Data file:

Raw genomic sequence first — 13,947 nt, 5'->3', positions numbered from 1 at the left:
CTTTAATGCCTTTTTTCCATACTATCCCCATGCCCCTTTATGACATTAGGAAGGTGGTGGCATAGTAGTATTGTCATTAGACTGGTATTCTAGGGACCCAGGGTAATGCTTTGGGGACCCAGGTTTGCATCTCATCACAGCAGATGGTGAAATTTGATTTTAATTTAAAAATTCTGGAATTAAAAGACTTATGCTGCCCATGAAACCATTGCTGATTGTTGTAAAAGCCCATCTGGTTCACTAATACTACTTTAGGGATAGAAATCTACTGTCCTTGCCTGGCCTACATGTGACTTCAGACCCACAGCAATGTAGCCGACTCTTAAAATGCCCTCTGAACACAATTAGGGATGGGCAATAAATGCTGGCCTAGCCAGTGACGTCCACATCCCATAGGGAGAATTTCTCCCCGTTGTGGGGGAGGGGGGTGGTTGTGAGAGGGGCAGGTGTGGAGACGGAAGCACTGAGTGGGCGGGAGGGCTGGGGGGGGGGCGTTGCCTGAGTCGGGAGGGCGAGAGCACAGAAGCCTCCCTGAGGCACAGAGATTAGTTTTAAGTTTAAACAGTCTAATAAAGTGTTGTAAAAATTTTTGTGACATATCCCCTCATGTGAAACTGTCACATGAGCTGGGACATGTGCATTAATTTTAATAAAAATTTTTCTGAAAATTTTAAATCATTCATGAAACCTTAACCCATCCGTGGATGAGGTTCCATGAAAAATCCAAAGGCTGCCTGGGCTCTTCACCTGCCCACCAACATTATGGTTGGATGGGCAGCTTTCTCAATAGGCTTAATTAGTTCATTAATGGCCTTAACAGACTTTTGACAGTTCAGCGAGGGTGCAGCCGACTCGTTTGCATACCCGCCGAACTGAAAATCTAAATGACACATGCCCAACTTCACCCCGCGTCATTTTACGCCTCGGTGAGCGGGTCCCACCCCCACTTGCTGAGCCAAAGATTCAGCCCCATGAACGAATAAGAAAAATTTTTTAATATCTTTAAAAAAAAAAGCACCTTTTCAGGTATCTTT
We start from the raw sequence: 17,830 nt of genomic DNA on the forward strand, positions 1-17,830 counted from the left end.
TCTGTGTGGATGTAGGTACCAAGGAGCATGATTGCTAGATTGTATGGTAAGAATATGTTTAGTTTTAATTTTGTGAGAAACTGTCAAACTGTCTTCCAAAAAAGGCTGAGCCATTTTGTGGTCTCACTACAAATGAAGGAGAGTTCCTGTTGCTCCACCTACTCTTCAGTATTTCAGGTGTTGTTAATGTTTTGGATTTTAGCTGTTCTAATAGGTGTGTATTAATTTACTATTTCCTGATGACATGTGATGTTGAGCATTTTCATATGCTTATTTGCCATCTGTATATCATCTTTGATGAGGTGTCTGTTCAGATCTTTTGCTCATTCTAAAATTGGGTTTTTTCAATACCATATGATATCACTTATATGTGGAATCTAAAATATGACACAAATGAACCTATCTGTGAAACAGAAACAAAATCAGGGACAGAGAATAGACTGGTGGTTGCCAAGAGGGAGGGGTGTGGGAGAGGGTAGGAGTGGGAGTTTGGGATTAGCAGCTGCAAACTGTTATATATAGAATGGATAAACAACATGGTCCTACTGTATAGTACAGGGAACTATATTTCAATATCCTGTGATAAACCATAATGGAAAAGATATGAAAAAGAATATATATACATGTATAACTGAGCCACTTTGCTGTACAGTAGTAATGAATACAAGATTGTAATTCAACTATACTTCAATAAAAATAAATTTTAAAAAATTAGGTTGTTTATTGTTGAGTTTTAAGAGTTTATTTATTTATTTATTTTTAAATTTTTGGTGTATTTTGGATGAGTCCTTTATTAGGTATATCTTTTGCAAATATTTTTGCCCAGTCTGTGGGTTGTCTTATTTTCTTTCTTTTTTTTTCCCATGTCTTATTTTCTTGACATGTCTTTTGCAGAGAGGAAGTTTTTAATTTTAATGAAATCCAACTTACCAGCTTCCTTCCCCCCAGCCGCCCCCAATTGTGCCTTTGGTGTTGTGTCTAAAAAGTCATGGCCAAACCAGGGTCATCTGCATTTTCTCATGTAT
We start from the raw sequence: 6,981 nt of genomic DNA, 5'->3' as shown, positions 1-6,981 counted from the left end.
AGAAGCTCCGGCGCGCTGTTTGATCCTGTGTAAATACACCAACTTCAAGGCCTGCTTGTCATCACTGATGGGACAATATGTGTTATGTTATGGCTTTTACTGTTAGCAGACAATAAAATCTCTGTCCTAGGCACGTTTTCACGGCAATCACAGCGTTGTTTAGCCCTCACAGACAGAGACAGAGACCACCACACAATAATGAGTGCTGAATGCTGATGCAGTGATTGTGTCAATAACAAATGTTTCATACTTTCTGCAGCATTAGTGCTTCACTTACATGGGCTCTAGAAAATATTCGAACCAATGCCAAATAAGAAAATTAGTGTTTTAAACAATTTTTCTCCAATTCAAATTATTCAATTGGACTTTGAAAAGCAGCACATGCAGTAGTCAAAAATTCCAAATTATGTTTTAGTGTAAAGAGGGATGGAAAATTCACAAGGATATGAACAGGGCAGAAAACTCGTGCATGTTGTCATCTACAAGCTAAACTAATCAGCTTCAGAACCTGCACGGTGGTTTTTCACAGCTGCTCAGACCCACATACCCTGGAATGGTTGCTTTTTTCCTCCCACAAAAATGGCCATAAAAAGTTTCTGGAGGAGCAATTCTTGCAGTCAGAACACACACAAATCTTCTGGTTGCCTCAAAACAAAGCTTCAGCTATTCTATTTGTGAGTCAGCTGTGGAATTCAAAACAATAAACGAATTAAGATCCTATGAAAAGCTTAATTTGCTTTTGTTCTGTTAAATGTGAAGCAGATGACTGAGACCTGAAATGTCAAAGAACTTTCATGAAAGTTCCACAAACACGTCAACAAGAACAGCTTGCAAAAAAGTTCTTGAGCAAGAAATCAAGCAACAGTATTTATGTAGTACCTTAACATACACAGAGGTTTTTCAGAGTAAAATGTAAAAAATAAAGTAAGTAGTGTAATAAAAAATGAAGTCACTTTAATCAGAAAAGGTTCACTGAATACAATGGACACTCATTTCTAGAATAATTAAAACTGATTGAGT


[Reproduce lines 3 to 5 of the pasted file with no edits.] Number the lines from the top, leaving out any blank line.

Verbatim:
We start from the raw sequence: 17,830 nt of genomic DNA on the forward strand, positions 1-17,830 counted from the left end.
TCTGTGTGGATGTAGGTACCAAGGAGCATGATTGCTAGATTGTATGGTAAGAATATGTTTAGTTTTAATTTTGTGAGAAACTGTCAAACTGTCTTCCAAAAAAGGCTGAGCCATTTTGTGGTCTCACTACAAATGAAGGAGAGTTCCTGTTGCTCCACCTACTCTTCAGTATTTCAGGTGTTGTTAATGTTTTGGATTTTAGCTGTTCTAATAGGTGTGTATTAATTTACTATTTCCTGATGACATGTGATGTTGAGCATTTTCATATGCTTATTTGCCATCTGTATATCATCTTTGATGAGGTGTCTGTTCAGATCTTTTGCTCATTCTAAAATTGGGTTTTTTCAATACCATATGATATCACTTATATGTGGAATCTAAAATATGACACAAATGAACCTATCTGTGAAACAGAAACAAAATCAGGGACAGAGAATAGACTGGTGGTTGCCAAGAGGGAGGGGTGTGGGAGAGGGTAGGAGTGGGAGTTTGGGATTAGCAGCTGCAAACTGTTATATATAGAATGGATAAACAACATGGTCCTACTGTATAGTACAGGGAACTATATTTCAATATCCTGTGATAAACCATAATGGAAAAGATATGAAAAAGAATATATATACATGTATAACTGAGCCACTTTGCTGTACAGTAGTAATGAATACAAGATTGTAATTCAACTATACTTCAATAAAAATAAATTTTAAAAAATTAGGTTGTTTATTGTTGAGTTTTAAGAGTTTATTTATTTATTTATTTTTAAATTTTTGGTGTATTTTGGATGAGTCCTTTATTAGGTATATCTTTTGCAAATATTTTTGCCCAGTCTGTGGGTTGTCTTATTTTCTTTCTTTTTTTTTCCCATGTCTTATTTTCTTGACATGTCTTTTGCAGAGAGGAAGTTTTTAATTTTAATGAAATCCAACTTACCAGCTTCCTTCCCCCCAGCCGCCCCCAATTGTGCCTTTGGTGTTGTGTCTAAAAAGTCATGGCCAAACCAGGGTCATCTGCATTTTCTCATGTAT
We start from the raw sequence: 6,981 nt of genomic DNA, 5'->3' as shown, positions 1-6,981 counted from the left end.